It is very obvious that there are more and more people today who need a helping hand. Whether you look close to home, at the elderly lady next door who can't quite manage to carry her shopping, or the growing number of homeless people in major cities all over the world, or the mother desperately juggling a part-time job, looking after the children, and making ends meet, or, most dramatically, the thousands of refugees fleeing war-zones, it is obvious to all that there are many people who badly need help. Some need a great deal of help, but many would be grateful for a just a little help or just a small, thoughtful, gesture.
While government agencies and the NGOs, from Oxfam to Médecins Sans Frontières, Crisis and St. Mungo's tackle the great troubles of our time, there is still a great deal of good which can be done by individuals.
I was reminded of this whilst reading a letter from Augustus John to Mrs. Clara Hardy. How many today know the name Clara Hardy? Not many, I expect, and it is hardly surprising. Mrs. Hardy didn't try to change the world, but she did try to make her own small corner of it a better place.
During the years between the two world wars, Clara Hardy founded the Voluntary Unofficial Aunts. The purpose of the organisation was to provide help and respite care for those looking after sick or disabled relatives and for struggling young mothers. For someone tied to looking after a mother, father or child who needs constant care, the chance to have a day off occasionally, knowing that their charge is in the hands of someone who is responsible and sensible, can be a lifeline. When the Second World War broke out, the value of this organisation became ever more apparent.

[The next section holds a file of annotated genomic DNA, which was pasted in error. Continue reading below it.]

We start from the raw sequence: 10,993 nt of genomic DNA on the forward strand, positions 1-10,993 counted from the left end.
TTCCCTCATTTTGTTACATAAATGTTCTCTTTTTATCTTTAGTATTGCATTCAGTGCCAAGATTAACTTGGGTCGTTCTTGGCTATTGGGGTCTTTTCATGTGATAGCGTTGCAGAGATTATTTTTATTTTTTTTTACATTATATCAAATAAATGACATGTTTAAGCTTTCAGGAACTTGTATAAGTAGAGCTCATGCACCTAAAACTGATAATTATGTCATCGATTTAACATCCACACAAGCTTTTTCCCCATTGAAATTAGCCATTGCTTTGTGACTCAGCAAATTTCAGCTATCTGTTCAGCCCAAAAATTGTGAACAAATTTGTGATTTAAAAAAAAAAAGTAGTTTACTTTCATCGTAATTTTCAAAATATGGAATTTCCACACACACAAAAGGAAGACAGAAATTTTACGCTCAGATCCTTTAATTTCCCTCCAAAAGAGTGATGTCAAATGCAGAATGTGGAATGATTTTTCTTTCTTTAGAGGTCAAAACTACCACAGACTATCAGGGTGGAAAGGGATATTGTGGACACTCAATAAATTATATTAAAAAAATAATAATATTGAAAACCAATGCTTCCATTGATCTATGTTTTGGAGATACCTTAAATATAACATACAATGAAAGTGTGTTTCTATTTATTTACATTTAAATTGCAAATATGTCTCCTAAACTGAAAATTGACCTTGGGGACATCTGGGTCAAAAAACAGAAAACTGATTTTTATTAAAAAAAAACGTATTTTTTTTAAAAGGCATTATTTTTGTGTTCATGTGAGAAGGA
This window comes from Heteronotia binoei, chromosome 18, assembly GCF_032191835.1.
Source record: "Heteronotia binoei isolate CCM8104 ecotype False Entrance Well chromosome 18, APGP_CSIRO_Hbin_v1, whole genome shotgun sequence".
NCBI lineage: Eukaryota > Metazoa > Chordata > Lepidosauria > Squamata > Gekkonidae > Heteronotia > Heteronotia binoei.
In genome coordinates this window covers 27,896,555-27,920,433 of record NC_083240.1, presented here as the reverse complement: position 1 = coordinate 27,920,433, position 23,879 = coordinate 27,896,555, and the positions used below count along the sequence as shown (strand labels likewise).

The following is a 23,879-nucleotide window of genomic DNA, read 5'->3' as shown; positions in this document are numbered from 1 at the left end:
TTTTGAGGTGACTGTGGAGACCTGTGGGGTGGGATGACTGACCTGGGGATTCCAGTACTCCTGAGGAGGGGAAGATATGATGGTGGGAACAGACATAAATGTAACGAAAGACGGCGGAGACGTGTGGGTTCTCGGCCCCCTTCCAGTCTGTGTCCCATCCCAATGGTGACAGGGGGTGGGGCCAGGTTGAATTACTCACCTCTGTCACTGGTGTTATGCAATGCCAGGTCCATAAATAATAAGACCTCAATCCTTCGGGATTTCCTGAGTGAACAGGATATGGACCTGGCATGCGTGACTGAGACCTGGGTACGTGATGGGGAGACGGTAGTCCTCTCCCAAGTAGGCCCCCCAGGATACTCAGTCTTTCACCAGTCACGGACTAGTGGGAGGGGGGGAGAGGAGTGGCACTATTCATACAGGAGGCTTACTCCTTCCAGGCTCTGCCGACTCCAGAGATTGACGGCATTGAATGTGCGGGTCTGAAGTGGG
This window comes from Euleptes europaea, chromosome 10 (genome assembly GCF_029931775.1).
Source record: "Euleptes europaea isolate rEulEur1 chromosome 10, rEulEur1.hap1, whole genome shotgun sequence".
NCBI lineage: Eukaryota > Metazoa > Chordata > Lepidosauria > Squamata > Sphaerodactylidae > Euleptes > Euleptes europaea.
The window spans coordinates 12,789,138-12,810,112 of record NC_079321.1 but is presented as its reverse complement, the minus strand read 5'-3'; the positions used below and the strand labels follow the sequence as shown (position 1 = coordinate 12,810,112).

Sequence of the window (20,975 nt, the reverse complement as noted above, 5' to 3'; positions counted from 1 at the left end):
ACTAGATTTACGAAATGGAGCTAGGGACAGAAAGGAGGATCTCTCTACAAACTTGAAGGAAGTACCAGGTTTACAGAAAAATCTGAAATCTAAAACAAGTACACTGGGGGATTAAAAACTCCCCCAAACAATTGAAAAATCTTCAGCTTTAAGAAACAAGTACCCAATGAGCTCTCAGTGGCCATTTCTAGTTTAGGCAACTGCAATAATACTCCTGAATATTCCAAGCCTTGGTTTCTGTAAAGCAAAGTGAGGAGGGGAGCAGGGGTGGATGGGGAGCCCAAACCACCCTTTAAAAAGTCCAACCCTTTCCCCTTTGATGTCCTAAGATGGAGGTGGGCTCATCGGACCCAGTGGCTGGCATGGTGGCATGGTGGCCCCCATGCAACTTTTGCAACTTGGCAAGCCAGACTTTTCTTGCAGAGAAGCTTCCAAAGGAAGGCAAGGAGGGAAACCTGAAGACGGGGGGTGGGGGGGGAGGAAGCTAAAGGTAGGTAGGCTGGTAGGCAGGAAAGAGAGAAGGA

It is unlikely that Augustus John found much time to be especially supportive of his struggling neighbours, assuming he had any, but he did at least send Mrs. Hardy a resounding message of support.
We still have dedicated volunteers in this country today; some of them work for the Samaritans, others work with Crisis over Christmas, or for the many other groups who are there to help those in need. But we mustn't forget those many people who help out in small, but very welcome ways, who offer to get shopping for someone who isn't very mobile, who buy a cup of coffee for a homeless man, or who look after the neighbours' cat while they are away.
All of these people, helping in big ways or small ways, make the world a happier place. And we could all do with a little more happiness.